The city has moods.  I notice this most on days when the mood is dark.  But today the city was serene, it’s people calm and polite, as if all New York had enjoyed a good night’s sleep.  And it probably had, the heat and humidity having broke with Saturday’s storms, leaving the days comfortable and the nights cool.  My dreams, lately a jumbled mass of high school reunions and old girlfriends, grew quiet, and last night I simply slept.  But, having a newborn in the house, I did not sleep enough.

And so I needed coffee, which I picked up from my favorite cart at the corner of Lexington & 52nd.  I don’t know her name, but I love the woman who runs this cart.  She has taken wonderful care of me these past few weeks as I stumble sleep deprived into the city for another day of temping.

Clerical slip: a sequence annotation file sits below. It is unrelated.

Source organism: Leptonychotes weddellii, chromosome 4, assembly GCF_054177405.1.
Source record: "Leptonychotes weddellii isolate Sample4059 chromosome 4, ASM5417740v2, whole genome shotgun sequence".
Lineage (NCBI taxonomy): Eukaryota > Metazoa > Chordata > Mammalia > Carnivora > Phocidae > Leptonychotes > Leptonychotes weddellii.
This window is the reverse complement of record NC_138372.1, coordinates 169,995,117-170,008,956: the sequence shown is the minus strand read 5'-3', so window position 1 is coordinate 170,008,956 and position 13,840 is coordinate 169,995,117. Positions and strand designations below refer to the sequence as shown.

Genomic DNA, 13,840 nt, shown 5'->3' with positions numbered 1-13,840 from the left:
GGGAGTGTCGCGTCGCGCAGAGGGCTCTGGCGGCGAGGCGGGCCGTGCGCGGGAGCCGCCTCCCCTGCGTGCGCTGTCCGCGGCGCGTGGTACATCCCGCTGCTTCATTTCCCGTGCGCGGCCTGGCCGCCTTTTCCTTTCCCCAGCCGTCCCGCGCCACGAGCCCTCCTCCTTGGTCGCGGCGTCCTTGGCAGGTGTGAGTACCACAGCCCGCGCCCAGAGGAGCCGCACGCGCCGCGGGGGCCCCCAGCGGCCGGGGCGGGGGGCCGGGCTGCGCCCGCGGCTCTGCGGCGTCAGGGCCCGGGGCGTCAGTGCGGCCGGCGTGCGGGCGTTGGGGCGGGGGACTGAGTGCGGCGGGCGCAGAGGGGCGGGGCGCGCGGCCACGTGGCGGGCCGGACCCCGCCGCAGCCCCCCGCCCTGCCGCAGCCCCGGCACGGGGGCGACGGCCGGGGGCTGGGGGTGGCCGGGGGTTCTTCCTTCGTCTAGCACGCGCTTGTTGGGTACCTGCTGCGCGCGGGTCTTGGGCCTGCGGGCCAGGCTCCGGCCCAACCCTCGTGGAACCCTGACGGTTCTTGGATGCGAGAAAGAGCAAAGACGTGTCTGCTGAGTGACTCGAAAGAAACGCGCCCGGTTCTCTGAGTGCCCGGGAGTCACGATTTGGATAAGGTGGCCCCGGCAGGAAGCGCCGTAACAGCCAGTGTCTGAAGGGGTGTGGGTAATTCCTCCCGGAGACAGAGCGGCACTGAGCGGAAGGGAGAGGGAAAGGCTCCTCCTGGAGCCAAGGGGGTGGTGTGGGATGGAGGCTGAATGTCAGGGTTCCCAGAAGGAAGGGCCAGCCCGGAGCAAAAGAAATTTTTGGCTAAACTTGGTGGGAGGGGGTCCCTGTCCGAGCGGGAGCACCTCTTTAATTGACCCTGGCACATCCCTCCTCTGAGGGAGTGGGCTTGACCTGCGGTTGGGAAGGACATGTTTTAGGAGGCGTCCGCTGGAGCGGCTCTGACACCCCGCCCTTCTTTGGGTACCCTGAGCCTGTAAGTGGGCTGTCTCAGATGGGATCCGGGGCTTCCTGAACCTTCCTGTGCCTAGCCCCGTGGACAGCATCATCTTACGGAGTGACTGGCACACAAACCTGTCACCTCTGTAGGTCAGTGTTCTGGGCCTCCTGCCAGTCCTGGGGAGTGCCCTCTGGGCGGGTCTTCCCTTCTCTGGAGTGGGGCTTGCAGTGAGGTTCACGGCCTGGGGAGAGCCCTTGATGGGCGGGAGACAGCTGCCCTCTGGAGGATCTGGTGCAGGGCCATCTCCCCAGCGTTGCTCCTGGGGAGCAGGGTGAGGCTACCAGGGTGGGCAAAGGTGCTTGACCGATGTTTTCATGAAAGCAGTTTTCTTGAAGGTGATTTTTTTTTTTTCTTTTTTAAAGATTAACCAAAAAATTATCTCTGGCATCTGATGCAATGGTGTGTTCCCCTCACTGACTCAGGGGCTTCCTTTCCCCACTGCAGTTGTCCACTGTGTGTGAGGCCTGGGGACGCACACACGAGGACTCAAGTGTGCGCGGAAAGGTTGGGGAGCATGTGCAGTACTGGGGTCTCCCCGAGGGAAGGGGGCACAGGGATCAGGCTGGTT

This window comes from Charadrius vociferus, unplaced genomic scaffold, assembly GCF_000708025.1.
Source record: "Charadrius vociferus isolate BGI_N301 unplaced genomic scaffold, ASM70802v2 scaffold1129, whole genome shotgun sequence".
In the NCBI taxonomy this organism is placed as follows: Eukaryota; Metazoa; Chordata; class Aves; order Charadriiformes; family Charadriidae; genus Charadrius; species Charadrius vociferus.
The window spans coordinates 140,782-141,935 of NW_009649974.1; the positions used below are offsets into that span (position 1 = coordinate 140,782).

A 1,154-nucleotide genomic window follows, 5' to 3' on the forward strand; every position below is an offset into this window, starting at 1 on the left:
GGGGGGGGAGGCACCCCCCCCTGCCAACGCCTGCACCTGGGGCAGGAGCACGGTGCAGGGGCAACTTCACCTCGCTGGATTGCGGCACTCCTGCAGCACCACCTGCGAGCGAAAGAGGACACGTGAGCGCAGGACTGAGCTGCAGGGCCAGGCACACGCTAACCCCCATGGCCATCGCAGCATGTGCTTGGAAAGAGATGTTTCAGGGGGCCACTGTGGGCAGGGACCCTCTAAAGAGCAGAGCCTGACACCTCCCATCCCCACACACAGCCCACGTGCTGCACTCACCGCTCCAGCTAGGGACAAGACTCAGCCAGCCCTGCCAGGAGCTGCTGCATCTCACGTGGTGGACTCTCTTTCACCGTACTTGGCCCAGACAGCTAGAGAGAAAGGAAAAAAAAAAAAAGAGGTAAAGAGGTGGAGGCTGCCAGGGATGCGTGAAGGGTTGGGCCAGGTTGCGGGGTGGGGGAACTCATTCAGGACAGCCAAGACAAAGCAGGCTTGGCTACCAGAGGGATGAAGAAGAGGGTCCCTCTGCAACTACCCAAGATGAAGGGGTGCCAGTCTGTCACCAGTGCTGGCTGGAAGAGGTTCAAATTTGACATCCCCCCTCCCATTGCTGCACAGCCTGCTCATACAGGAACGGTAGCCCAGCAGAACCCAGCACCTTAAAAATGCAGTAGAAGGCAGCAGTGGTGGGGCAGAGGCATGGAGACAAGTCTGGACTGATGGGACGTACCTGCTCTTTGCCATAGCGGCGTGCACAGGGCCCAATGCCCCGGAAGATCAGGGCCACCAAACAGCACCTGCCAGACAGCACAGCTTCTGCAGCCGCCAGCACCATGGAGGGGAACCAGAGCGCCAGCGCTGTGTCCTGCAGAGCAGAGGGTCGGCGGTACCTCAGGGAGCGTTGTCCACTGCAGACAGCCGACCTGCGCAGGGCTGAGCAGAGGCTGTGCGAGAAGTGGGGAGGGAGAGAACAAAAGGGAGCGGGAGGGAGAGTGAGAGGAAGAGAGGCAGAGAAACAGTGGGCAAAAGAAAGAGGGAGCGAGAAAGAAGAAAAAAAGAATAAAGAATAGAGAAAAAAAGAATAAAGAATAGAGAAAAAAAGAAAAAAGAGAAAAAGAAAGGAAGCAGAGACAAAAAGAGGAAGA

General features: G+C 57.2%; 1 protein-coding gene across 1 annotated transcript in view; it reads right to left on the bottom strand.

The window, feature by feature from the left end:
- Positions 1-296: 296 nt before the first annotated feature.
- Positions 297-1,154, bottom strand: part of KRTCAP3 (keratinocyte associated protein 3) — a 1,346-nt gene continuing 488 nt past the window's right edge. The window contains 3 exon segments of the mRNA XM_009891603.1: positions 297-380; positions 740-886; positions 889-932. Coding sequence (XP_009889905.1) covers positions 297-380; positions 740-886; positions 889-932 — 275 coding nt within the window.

I discovered her one morning when the nearest Starbucks locked it’s outside door.  You see, I know it’s crazy, but I had actually made peace with popping the five dollars for a Venti Decaf Mocha with skim milk and no whipped cream.  In my defense, I had a rule.  No more than once a week, with exceptions for days when it’s raining (as it was on this particular morning).  But the street door I always used was locked.  I could see customers inside, but the door wouldn’t budge.  Then I saw the little sign.  For security reasons I was required to enter from inside the building.  Which meant going through security.  Metal detector, bag check, the whole nine yards.  Ten minutes before I’m supposed to be at work.  For the privilege of paying FIVE DOLLARS FOR A CUP OF COFFEE!  No. Absolutely not!  I stood out in the rain as people hurried past and I scanned the horizon for a coffee cart until BAM!  I saw one directly across Lexington.  I ran across the street and bought a cup of coffee for one dollar!  And it was goooooooood!  And the woman was nice!  We chatted, we laughed, we became, in a small way, friends.  For whatever reason, she was wearing a head scarf, and somehow that made it even better.  Completely restored my faith in humanity.